List of Products Produced by Forced or Indentured Child Labor

ILAB maintains a list of products and their source countries which it has a reasonable basis to believe are produced by forced or indentured child labor, pursuant to Executive Order 13126. This List is intended to ensure that U.S. federal agencies do not procure goods made by forced or indentured child labor. Under procurement regulations, federal contractors who supply products on the List must certify that they have made a good faith effort to determine whether forced or indentured child labor was used to produce the items supplied.

The Department of Labor, in consultation with the Departments of State and Homeland Security, publishes and maintains the List. ILAB released its initial List in 2001, and has revised it several times since then. As of March 25, 2019, the EO List comprises 34 products from 25 countries.

Legal Authorities

The List is required by Executive Order 13126, "Prohibition of Acquisition of Products Produced by Forced or Indentured Child Labor." The procurement requirements related to products on the List are set out in a 2001 Federal Acquisition Regulation Final Rule.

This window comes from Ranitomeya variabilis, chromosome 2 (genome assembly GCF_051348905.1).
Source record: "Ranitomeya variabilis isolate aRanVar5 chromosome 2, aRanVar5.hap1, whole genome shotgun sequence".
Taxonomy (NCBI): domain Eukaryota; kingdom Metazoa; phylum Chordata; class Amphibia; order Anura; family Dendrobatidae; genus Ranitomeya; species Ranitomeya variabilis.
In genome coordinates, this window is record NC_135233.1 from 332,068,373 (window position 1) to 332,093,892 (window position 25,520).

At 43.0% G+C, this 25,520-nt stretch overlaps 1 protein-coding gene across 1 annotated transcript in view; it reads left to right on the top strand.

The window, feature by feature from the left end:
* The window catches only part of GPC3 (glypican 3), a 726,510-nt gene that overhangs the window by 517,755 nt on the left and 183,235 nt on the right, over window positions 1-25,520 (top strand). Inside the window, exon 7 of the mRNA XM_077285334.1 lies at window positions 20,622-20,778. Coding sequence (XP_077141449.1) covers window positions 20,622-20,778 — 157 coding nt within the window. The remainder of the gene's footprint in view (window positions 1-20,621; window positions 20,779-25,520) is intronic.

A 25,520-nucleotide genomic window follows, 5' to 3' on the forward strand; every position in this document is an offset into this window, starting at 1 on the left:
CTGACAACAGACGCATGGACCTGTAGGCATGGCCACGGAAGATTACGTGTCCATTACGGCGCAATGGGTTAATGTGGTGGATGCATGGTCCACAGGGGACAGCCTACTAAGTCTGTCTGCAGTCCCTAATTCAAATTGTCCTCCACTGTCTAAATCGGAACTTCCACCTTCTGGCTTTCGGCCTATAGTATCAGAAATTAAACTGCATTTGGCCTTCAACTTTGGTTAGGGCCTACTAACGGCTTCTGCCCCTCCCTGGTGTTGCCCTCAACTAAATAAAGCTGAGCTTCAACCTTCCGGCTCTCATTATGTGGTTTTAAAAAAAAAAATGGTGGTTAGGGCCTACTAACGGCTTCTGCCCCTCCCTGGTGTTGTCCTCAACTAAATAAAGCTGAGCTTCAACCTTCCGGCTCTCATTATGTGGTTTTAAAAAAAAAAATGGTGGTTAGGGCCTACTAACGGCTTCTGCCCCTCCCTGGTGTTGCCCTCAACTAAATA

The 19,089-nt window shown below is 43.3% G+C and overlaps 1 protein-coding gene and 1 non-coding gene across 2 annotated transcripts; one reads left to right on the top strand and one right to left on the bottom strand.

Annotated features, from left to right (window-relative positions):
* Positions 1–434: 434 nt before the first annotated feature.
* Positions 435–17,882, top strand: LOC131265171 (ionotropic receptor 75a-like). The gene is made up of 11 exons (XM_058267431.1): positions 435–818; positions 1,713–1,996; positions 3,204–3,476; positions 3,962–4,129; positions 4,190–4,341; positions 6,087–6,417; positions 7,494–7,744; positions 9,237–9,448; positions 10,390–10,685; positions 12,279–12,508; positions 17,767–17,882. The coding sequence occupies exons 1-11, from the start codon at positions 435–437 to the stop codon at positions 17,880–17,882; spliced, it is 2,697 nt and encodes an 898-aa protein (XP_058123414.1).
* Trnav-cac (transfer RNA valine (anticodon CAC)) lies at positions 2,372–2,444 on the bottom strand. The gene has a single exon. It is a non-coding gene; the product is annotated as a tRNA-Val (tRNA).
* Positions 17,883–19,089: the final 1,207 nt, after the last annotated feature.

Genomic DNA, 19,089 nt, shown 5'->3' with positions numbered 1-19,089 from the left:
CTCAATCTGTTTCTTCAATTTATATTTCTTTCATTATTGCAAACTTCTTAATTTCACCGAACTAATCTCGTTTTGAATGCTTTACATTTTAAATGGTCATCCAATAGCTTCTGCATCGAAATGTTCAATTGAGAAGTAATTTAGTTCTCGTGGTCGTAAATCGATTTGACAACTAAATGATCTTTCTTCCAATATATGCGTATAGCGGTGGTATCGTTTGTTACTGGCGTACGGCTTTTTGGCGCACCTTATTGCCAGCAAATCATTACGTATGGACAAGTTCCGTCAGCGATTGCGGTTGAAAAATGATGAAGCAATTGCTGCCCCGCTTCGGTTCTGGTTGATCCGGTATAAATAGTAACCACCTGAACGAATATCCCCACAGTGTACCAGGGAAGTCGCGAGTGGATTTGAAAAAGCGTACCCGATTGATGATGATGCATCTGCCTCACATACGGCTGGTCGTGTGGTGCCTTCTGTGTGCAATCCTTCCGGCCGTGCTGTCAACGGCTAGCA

Procedural Guidelines

ILAB develops the List using criteria and procedures established in its "Procedural Guidelines for the Maintenance of the List of Products Requiring Federal Contractor Certification as to Forced or Indentured Child Labor."

Filters

Display
Country Sort descending Product
India
  Rice

There are reports of children working under conditions of forced labor in rice mills in India, particularly in Tamil Nadu. These children are forced to work producing rice through a system of bonded labor, often working with their families. Children of the lower castes, socially disadvantaged classes in India, are particularly vulnerable. According to an ILO study, over 1,000 families work in bonded labor in rice mills in one district of Tamil Nadu. Families take an advance payment from recruiters and then are forced to work to pay off the debt. Some children face harassment and restrictions on their movement from mill personnel. 

Hindi translation

India
  Cottonseed (Hybrid)

There are reports that children, especially girls ages 6-14, are forced to produce hybrid cottonseed in India. Cottonseed production, and cottonseed farms with bonded child laborers, are reported to be concentrated in the state of Andhra Pradesh. According to NGO reports, between 400,000 and 450,000 children are working in the production of hybrid cottonseed, many working as forced or bonded labor. Some of these children are bonded to their employer, forced to work to pay off the debt of advanced payments made to their parents. Some children are forced to work with toxic pesticides. 

Hindi translation

India
  Stones